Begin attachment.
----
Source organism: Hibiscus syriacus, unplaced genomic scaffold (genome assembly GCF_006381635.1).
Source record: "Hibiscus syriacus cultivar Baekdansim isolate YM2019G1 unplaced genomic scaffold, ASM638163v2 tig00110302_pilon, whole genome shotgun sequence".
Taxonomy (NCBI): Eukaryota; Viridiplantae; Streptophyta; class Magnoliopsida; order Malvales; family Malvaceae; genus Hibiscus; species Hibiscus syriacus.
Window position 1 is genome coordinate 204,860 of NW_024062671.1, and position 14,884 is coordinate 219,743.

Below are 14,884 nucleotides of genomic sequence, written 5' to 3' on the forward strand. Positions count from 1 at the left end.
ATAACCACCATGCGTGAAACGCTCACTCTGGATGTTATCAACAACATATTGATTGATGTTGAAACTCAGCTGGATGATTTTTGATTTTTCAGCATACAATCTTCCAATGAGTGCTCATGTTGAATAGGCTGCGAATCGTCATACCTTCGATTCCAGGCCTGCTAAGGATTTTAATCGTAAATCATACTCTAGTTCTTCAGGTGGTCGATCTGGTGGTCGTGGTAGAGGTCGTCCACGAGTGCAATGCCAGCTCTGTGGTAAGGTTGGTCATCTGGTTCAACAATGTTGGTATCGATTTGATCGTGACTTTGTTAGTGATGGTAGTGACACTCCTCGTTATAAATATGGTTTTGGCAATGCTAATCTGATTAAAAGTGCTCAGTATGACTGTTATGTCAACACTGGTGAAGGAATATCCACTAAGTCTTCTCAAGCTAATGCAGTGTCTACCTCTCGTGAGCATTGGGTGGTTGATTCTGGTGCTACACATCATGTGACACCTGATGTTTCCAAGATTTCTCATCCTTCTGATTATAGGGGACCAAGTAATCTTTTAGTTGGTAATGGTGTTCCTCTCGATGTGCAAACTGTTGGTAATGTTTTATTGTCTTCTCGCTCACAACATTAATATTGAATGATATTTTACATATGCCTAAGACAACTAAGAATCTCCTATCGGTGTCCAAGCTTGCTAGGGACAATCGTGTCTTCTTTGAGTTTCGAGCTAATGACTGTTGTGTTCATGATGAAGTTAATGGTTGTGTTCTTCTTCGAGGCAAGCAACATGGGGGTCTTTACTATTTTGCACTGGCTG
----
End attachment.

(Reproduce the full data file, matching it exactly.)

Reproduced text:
Source organism: Hibiscus syriacus, unplaced genomic scaffold (genome assembly GCF_006381635.1).
Source record: "Hibiscus syriacus cultivar Baekdansim isolate YM2019G1 unplaced genomic scaffold, ASM638163v2 tig00110302_pilon, whole genome shotgun sequence".
Taxonomy (NCBI): Eukaryota; Viridiplantae; Streptophyta; class Magnoliopsida; order Malvales; family Malvaceae; genus Hibiscus; species Hibiscus syriacus.
Window position 1 is genome coordinate 204,860 of NW_024062671.1, and position 14,884 is coordinate 219,743.

Below are 14,884 nucleotides of genomic sequence, written 5' to 3' on the forward strand. Positions count from 1 at the left end.
ATAACCACCATGCGTGAAACGCTCACTCTGGATGTTATCAACAACATATTGATTGATGTTGAAACTCAGCTGGATGATTTTTGATTTTTCAGCATACAATCTTCCAATGAGTGCTCATGTTGAATAGGCTGCGAATCGTCATACCTTCGATTCCAGGCCTGCTAAGGATTTTAATCGTAAATCATACTCTAGTTCTTCAGGTGGTCGATCTGGTGGTCGTGGTAGAGGTCGTCCACGAGTGCAATGCCAGCTCTGTGGTAAGGTTGGTCATCTGGTTCAACAATGTTGGTATCGATTTGATCGTGACTTTGTTAGTGATGGTAGTGACACTCCTCGTTATAAATATGGTTTTGGCAATGCTAATCTGATTAAAAGTGCTCAGTATGACTGTTATGTCAACACTGGTGAAGGAATATCCACTAAGTCTTCTCAAGCTAATGCAGTGTCTACCTCTCGTGAGCATTGGGTGGTTGATTCTGGTGCTACACATCATGTGACACCTGATGTTTCCAAGATTTCTCATCCTTCTGATTATAGGGGACCAAGTAATCTTTTAGTTGGTAATGGTGTTCCTCTCGATGTGCAAACTGTTGGTAATGTTTTATTGTCTTCTCGCTCACAACATTAATATTGAATGATATTTTACATATGCCTAAGACAACTAAGAATCTCCTATCGGTGTCCAAGCTTGCTAGGGACAATCGTGTCTTCTTTGAGTTTCGAGCTAATGACTGTTGTGTTCATGATGAAGTTAATGGTTGTGTTCTTCTTCGAGGCAAGCAACATGGGGGTCTTTACTATTTTGCACTGGCTG